Monthly Archives

January 2010

17 January 2010


Megumi has only one wish. For the bear to come back.

Published by Walker Books, Megumi and the Bear is a heartwarming story about friendship. Written by Irma Gold and illustrated by Craig Phillips, Megumi and the Bear is for children aged 3+. For more information visit Walker Books.

Praise for Megumi and the Bear
Gold’s understated text is beautifully crafted, while Phillips’ muted illustrations are endearing…There is a wonderful mix of warmth and pathos, heartache and joy in this delightful book.  The Canberra Times

A moving story of sadness and healing.  Bookseller+Publisher

This is a divinely sweet story about friendship and the power of hope. Gold’s text is warmly and beautifully written.  Kids Book Review  (read full review here)

Charming and whimsical…a book that adults as well as kids will enjoy.  HerCanberra

A beautiful story about friendship and a child‘s longing written with warmth and care, and with wonderful illustrations.  New Kidz Books in Oz

Megumi and the Bear is a gorgeous book…about friendship, loss, time and memory.  Whispering Gums (read full review here)

An utterly charming love story.  Barbie Robinson, ArtSound FM

A tenderly portrayed tale of friendship and an opportunity to talk about feelings of loss and partingRed Reading Hub

The snowy setting in this picture book for young children is refreshing…The depiction of snow naturally creates white space on the page that allows gaps in explicit content and encourages imaginations to open…Irma Gold’s text is as thoughtful as Craig Phillips’ illustrations. The language is sensory, daisies wound around themselves, and at times metaphorical, a star falls towards her like a flower…This tale of friendship could also be a possible resource when considering the Australian curriculum’s focus on Asia.  Magpies magazine

Selected links
Download classroom ideas for Megumi and the Bear here.
Read an interview with Irma about Megumi and the Bear’s strange journey to publication in the Age here.
Read about Megumi’s Canberra launch here and Sydney launch here.
Read about the importance of picture books (including the story of Megumi and the Bear) in the Sydney Morning Herald here.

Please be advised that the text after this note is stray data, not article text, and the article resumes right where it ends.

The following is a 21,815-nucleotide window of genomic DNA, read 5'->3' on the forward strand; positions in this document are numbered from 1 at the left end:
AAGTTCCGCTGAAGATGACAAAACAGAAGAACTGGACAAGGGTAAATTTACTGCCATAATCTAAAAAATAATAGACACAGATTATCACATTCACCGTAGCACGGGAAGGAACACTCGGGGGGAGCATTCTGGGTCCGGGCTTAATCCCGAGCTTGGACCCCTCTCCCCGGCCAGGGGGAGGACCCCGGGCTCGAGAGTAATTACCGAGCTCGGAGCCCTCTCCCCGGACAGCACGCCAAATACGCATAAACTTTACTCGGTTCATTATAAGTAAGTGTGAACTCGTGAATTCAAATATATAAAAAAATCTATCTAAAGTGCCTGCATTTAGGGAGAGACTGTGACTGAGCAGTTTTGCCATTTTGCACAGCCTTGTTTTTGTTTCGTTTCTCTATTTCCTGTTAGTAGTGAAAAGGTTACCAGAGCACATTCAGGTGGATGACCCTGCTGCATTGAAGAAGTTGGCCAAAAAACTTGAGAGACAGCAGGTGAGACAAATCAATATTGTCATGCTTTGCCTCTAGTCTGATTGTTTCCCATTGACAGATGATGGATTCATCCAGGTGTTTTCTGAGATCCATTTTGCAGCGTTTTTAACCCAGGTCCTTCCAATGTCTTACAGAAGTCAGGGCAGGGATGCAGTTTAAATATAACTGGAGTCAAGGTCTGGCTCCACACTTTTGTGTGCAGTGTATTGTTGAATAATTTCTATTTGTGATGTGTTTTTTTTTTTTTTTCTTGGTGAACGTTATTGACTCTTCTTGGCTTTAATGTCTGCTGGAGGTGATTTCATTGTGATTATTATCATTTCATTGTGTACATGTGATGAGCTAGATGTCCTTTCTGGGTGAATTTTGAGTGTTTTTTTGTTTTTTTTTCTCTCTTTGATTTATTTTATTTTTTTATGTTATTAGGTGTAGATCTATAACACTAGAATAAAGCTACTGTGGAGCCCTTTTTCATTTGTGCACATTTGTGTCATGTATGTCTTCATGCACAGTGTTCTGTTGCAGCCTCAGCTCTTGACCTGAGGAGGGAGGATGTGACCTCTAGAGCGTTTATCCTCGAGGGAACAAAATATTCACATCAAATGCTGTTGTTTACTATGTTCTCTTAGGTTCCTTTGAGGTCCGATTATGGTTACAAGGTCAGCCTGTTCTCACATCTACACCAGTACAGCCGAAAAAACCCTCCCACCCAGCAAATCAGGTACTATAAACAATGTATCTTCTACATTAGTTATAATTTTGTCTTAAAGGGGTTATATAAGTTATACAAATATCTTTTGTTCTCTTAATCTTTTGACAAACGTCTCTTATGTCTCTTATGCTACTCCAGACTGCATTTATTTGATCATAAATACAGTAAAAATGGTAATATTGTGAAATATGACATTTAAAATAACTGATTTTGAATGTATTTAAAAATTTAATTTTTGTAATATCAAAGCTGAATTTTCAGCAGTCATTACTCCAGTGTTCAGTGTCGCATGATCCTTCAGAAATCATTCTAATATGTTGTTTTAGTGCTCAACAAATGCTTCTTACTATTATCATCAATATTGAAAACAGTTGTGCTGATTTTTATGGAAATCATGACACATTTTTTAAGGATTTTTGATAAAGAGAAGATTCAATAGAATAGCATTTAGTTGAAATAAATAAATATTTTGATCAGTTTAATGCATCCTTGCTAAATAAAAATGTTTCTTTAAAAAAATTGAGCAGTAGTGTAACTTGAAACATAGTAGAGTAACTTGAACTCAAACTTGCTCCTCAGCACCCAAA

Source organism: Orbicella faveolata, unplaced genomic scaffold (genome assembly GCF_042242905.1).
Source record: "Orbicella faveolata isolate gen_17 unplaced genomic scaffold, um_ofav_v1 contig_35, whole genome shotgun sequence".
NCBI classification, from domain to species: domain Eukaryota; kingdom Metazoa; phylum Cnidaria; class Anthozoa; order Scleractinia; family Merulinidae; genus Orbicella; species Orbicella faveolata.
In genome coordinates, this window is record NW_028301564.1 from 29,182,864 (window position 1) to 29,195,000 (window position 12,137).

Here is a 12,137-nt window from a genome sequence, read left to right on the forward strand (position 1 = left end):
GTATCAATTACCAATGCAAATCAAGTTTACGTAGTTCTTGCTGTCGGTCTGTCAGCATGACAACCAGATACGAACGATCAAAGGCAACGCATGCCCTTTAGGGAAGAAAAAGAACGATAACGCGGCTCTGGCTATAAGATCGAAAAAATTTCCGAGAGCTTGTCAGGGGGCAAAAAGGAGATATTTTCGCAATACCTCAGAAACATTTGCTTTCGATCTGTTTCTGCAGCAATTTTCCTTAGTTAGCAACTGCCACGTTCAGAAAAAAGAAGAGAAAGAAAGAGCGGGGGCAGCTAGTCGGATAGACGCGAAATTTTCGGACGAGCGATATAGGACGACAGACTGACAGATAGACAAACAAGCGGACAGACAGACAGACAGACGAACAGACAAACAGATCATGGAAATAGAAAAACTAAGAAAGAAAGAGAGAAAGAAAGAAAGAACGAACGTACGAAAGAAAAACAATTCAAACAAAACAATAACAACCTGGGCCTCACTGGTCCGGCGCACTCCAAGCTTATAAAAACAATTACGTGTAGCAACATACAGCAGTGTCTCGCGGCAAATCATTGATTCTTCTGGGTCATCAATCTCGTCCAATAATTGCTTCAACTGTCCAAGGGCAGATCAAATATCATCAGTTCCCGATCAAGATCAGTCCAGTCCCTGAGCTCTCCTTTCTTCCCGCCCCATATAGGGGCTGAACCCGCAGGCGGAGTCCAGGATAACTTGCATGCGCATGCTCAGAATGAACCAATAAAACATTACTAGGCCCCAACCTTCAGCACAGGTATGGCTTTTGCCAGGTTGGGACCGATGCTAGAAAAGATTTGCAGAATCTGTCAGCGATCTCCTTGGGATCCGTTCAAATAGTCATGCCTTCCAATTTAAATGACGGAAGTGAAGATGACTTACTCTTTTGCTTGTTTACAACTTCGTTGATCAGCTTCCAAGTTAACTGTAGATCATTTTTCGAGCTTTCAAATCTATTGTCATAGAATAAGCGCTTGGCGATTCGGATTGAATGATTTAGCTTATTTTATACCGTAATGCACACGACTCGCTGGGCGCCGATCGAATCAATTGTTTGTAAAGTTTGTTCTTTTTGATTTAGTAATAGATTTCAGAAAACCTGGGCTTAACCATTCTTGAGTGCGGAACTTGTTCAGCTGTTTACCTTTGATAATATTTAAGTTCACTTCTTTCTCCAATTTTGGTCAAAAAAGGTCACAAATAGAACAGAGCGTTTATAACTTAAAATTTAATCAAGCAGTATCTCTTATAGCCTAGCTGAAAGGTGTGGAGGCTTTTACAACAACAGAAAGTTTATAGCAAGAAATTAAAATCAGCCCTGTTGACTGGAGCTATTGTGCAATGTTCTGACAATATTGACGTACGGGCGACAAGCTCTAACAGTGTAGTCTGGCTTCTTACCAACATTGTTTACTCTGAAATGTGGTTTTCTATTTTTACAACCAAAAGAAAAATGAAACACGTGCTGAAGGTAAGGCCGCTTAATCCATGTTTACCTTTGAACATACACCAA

Listen to ABC Radio’s Alex Sloan interview Irma about Megumi and the Bear:

1 January 2010


Listen to Irma on ABC South East, interviewed by Paul West. They talk about making the cross from short fiction to writing novels, how working as an editor impacts the writing process, where the seed for the novel The Breaking came from, the  research process in Thailand, how travelling as a writer is different, and the shift from the isolation of writing to the intense publicity process.


Listen to Irma on the So You Want to Be a Writer podcast, interviewed by Allison Tait. They talk about writing short fiction, how Irma came to be a writer, the drawbacks of being a ‘panster’, how she tricked herself into writing The Breaking, the way working as an editor impacts on writing as an author, how to maximise book publicity, and a whole lot more.

Listen to Irma on the Margaret River Readers and Writers Festival podcast, interviewed by Jen Bowden. They talk about why Irma is obsessed with elephants, where her characters came from, the whirlwind of emotions on releasing a debut novel, her work with rescued elephants for the Save Elephant Foundation, the lust for travel in COVID times, the issue of likability in fiction, and the hashtag they want to start trending!

 Listen to Irma on the Words and Nerds podcast with Dani Vee. They talk about how fiction can change the world, the ethics of volunteering abroad, on writing landscape and Thailand, the gift of her first draft experience, what it’s like to work with rescued elephants, how tourists can interact with animals ethically, and a whole lot more.

Winner, Canberra Critics Circle Award 2021

Shortlisted, then Highly Commended, ACT Notable Awards for Fiction

Hannah Bird has just arrived in Thailand. Disoriented and out of her depth, she meets Deven, a fierce and gutsy Australian expat who sweeps her into thrilling adventures rescuing elephants.